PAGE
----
1. Christ's prayer is that we may be one – not like the disciples and He were one, but that we may be one just as Jesus and the Father are one.  That was Christ's prayer for the Church – as I leave this morning, it will be my prayer for you.
  1. Jesus prays that the world would see Christ through the Church
    1. But unity is not the goal here.  Listen to the words of Christ in vss. 22-23:  The glory that you have given me I have given to them, that they may be one even as we are one, I in them and you in me, that they may become perfectly one, so that the world may know that you sent me and loved them even as you loved me.
    2. Unity is not about us – it is about the world in which we live.  About a world that does not know Jesus Christ. 
    3. Jesus has not yet given the Great Commission – that would come in the days and weeks which follow His resurrection.  But here, at the end of his last meal with the disciples before His death, Jesus asks that God would build a community of faith so strong that it will be obvious to the world, that it will be obvious to those among whom we live and spend time with.
    4. Christian unity does not happen because of us.  It is not even for us.  Christian unity is rooted in the person and work of Jesus Christ.
    5. Church unity is not founded on a common heritage, or race, or even abilities – though I suspect some churches build on their power on the softball field – Church unity is based on the person and work of Jesus Christ. 
(Ill.) James Dunn noted that Christian unity is distinctly different than that seen in the world.  We live in a world in which it becomes easy to define unity as uniformity.  Yet in the Christian Church, our unity will become apparent in our diversity.3 
    1. I wonder if Jesus saw the diversity that would make up the church?  I wonder if he foresaw the fights – both verbal and physical that would arise during the history of the church.  And I can't help but wonder if he cried when he saw the unity that He prayed for broken by the people he loved and died for?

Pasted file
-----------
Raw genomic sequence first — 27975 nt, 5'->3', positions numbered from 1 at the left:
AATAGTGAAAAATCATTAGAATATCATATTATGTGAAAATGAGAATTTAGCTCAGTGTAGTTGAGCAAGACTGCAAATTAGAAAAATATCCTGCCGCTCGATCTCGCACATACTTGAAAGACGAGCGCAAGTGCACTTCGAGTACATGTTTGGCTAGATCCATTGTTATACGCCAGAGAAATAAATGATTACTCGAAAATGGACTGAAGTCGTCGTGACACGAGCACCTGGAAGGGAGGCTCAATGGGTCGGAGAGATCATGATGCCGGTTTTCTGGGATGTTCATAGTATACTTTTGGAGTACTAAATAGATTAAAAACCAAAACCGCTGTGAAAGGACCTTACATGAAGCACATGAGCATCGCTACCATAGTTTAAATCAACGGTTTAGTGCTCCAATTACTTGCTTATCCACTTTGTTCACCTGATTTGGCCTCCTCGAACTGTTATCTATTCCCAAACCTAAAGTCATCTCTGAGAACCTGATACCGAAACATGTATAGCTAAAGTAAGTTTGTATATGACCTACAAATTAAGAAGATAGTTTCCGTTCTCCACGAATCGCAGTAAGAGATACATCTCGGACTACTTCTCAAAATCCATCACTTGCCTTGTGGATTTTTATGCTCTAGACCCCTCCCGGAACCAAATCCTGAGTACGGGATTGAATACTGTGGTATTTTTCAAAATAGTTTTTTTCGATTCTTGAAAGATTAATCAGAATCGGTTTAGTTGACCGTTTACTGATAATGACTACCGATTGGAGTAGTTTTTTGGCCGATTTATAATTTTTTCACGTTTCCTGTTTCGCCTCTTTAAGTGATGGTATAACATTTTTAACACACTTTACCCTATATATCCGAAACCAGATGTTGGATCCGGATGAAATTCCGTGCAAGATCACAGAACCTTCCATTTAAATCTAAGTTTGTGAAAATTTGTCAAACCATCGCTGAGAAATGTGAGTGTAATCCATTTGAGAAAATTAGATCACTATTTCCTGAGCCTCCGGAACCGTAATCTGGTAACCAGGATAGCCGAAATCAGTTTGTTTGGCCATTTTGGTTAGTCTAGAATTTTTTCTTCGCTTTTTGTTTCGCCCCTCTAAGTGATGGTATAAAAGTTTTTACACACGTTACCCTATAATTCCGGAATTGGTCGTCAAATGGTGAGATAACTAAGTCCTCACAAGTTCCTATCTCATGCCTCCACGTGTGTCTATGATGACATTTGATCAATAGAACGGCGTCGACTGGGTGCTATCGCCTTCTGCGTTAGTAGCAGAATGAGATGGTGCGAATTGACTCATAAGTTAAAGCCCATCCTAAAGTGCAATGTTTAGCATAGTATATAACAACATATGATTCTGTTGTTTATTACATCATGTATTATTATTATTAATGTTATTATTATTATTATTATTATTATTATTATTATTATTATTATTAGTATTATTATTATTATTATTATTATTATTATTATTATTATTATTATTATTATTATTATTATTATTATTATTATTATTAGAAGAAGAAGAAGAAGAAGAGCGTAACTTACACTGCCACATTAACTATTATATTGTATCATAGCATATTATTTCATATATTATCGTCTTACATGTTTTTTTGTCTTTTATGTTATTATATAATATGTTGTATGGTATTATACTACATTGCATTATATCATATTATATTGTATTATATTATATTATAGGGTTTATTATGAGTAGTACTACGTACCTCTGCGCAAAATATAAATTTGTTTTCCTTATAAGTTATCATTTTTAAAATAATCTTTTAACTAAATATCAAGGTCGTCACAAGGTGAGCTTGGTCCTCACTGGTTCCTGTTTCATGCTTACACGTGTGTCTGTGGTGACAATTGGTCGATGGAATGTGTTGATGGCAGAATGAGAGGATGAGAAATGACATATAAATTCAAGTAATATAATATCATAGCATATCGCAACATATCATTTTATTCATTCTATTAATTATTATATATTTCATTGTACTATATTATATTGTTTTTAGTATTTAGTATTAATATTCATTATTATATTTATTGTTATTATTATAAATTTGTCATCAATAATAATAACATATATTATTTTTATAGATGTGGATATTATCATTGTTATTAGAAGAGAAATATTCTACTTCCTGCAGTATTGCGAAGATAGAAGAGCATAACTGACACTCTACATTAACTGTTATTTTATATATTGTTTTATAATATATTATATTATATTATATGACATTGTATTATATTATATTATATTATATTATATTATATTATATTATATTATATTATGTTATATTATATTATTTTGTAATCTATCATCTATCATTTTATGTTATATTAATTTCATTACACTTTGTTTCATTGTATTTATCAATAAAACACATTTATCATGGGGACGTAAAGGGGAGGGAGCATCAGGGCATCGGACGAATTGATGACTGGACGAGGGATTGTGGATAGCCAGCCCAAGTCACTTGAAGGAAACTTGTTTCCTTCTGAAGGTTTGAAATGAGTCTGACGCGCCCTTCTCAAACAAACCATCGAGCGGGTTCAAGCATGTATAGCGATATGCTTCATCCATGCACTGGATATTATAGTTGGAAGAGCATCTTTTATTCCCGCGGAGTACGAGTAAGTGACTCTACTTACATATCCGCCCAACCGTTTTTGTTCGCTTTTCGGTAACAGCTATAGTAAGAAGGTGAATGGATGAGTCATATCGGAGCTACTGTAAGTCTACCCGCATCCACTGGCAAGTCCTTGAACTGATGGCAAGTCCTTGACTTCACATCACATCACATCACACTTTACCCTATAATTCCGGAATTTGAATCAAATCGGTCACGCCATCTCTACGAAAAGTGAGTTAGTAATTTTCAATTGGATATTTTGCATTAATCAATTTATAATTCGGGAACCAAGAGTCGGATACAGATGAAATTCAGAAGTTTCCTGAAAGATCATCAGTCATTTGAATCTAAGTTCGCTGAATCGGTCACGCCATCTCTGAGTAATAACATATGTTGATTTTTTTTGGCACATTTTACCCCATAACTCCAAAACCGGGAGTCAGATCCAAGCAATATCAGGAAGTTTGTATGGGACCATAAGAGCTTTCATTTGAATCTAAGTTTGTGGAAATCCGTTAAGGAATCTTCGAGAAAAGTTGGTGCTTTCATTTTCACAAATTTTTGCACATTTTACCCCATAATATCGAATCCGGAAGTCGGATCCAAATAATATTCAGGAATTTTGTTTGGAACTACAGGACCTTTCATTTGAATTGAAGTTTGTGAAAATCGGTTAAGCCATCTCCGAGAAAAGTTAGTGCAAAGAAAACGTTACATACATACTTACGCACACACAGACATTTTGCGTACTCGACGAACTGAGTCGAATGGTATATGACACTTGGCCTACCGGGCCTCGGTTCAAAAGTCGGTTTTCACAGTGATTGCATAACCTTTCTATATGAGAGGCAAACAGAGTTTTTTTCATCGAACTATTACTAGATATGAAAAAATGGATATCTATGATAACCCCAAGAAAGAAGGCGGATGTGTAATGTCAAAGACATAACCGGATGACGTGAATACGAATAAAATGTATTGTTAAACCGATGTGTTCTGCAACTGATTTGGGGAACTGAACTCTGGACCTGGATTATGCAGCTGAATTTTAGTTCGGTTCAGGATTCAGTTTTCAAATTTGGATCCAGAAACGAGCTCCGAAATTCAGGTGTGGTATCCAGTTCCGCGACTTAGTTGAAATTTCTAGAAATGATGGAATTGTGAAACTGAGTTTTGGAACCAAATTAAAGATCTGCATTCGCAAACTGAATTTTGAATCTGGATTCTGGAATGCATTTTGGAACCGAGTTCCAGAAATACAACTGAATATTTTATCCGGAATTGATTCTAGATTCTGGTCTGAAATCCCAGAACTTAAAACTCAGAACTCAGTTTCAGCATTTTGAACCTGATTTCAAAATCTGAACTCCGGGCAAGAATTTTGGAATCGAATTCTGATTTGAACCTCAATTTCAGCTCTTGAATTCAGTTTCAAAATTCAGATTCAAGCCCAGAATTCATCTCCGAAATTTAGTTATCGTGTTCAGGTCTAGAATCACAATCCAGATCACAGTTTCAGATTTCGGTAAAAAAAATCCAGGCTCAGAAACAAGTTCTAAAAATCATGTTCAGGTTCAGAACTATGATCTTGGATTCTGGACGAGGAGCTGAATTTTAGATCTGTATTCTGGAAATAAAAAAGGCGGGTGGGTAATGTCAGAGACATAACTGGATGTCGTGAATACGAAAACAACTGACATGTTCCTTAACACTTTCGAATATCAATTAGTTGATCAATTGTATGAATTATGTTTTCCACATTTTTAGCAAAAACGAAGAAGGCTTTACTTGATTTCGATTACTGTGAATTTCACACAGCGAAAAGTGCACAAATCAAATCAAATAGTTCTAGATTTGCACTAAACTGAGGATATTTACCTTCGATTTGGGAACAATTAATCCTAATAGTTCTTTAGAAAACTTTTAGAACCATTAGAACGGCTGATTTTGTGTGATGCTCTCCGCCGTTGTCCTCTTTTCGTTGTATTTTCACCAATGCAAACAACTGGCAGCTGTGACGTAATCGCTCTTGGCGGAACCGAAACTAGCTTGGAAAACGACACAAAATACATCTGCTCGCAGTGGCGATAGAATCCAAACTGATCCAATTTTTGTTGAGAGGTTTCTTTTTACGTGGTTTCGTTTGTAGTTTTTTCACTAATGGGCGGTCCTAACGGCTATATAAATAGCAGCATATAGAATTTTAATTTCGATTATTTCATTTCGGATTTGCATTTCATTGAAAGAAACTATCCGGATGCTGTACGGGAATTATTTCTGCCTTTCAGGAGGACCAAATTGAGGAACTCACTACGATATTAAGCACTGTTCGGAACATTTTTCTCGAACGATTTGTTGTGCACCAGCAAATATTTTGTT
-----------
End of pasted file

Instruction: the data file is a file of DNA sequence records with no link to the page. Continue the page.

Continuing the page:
Conclusion:  Jesus is about to end His prayer, He is about ready to go out that door, and be approached by a man who had spent most of three years with Him.  A man who will approach with a sign of love – kiss on the cheek.  

    1. Yet that kiss was not a kiss of love, it was a kiss of betrayal.
    2. A kiss that, a few hours later, would lead to the death of our Lord and Savior.
    3. Though I am certain that Judas Iscariot thought he would have the last word, it was not to be so.  Sadly, because Judas hanged himself over his guilt, he would not know the outcome – at least in this world.
    4. Sunday would be a day of surprises for the disciples.  They would hear of the empty tomb, they would hear the testimony of a few of the men and women that had spent time with Jesus – a testimony that said they had seen the resurrected Lord.
    5. But some would not believe until they had touch the hands of body of Jesus.  Jesus had prayed for them.
    6. But in the end, he prayed for you and for me – because we believed the testimony of those who had lived and listened to our savior so many years ago.
    7. Jesus prayed for us – for you and for me. 
  2. Courson, J. (2003). Jon Courson's Application Commentary. Nashville, TN: Thomas Nelson.
  3. Water, M. (2000). The new encyclopedia of Christian quotations. Alresford, Hampshire: John Hunt Publishers Ltd.